AMS, confess you’re a mess

The remedy to AMS mismanagement of students’ funds is devolution of authority to faculties

Since it was established “to serve and represent the diversity of students at Queen’s,” everything the AMS does should uphold this purpose.

But what happens when it fails to fulfill its own founding principle? Is there a structure that would provide better representation?

In a recent AMS meeting, the Campus Activities Commissioner (CAC) was asked why the AMS was running a charity ball if it was projecting a loss for the event.

In the budget report, the expense of the charity ball is listed at $30,500, while the revenue is only $28,500, coming to a $2,000 projected loss. She replied that the possible benefits of this function outweigh the expectation that it will lose money.

This has been the case for the past few years, and the CAC has been unwilling to use past experience to cut costs and break even on the event.

This begs the question: what are the benefits? Surely, a charity event should raise money.

It’s a fundraiser, and if the ball is not bringing in money there is no purpose in throwing it at a loss to students. Students pay over $620 in mandatory student fees to the AMS each year.

Essentially, they hand their own hard earned dollars over to the commissioners to handle for them.

Queen’s students are the brightest in the country and Canada’s future.

If they can’t figure out how to spend their own cash wisely, tomorrow looks pretty bleak.

So how would a student spend their cash? Surely, they would be careful with the amounts they spend and budget based on their revenue. They would not exceed that, for they have constrained budgets, and are forced to be prudent.

Tragically, the AMS is following what most governments do. When they don’t have enough money, they resist the logical option of curbing spending, and instead raise taxes.

So while $2,000 may not be a lot, the $17,000 deficit the CAC is running this year is fairly substantial, especially when you have five commissioners each making a nearly $23,000 yearly salary.

Of the five student commissions, two of them are in the red. The CAC and Social Issues Commission (SIC) have sustained losses for the past few years.

Since the 2005-06 fiscal period, the CAC has been running deficits of over $10,000, but even before then it was still seeing red.

The SIC has been running deficits on and off for the past five years, and last year had a deficit of over $3,000.

If these committees are to exist, they should operate within their budgets, as other committees have been able to cut costs and keep deficits to a minimum.

Faculty representatives should hold the commissioners to this task. If they do not, the commissioners should be required to forfeit enough of their salary in order to cover the losses of their commission.

The AMS must return to fiscal responsibility and stop putting it to the students to fund its engorgement.

One way of doing this is cutting back on the massive amounts of programs run by the AMS. Who needs a charity ball that doesn’t appear to bring in any money for charity?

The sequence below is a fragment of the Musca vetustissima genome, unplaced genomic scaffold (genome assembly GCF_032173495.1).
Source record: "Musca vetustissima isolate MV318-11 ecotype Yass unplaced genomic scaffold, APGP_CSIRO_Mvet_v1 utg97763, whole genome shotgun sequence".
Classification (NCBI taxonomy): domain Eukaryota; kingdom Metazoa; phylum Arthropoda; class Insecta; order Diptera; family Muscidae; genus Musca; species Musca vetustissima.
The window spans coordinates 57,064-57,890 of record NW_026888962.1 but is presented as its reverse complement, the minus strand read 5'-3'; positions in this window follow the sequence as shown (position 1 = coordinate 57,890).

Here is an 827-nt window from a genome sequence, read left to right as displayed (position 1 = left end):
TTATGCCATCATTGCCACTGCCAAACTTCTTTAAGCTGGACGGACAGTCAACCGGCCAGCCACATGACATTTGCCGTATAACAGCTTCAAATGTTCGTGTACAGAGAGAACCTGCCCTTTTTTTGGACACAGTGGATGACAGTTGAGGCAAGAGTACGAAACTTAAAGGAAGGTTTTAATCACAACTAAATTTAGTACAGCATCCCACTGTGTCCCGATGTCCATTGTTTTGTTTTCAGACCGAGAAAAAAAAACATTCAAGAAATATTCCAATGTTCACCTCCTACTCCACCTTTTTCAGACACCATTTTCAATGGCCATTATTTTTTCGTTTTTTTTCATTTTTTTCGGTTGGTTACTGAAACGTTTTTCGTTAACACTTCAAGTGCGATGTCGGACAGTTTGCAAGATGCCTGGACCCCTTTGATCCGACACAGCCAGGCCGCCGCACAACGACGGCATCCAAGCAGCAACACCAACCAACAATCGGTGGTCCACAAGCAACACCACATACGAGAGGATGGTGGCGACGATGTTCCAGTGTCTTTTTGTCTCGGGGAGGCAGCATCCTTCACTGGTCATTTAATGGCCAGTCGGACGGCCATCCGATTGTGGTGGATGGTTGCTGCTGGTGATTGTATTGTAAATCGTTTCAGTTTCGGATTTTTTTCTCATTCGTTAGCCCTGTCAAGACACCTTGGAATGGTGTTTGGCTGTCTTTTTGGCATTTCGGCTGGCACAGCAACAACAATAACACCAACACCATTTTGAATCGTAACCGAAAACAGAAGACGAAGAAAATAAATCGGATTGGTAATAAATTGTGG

We, the students of Queen’s University, must demand fiscal responsibility from all the commissions of the AMS to ensure the money we give our student government is better spent.

Now, it would be unfair for me to criticize without offering a better way of doing things.

We need the AMS to decentralize, as not all students have the same priorities; this difference becomes greater in terms of faculty differences.

To ensure greater reliability, we as students should demand the AMS reduce the scope of many of its programs, and allow the faculties to solve the issues their respective students face.

The CAC and SIC should receive smaller allocations, leaving room for the faculties to step up. For instance, the CAC’s “capture the faculty” and “catch me if you can” events doubled in expenses since last year.

If the faculties were running it themselves, each would have to ensure it met its budget or was well below it, as they are constrained to begin with.

This will be a better system because the faculty could, for instance, decide if a charity ball were in its best interest and in line with student views, and run it in an effective manner.

The key to a more responsive system is one that has a larger emphasis on faculty participation, with a reduced role for central planning through the AMS.

Because ArtSci students have different goals and interests than engineering or commerce students, each faculty should be allotted more money from the AMS to pursue their respective goals.

On issues where the faculties see eye-to–eye, they should team up in funding and co-operate to achieve it.

As long as we are required to pay student fees, and deem it necessary to have social events and charity programs run together and not by individual initiative, we must change the system to allow the faculties to play this role.

It is the only way to ensure better representation.

The AMS was not established to employ us, run our programs or dictate our lives, but be a mediator on our behalf.

To this end, the AMS must return to the reasons it was founded: to represent students to the administration and the city.

If it strays from this or abuses its students, it might as well disband.

Its time we elect representatives who get it, the ones who understand that they’re there to represent the student populace and protect the interests of their faculty, not make themselves look good and assert their authority.

The AMS must reform, and get back to serving the ideals on which it was founded.

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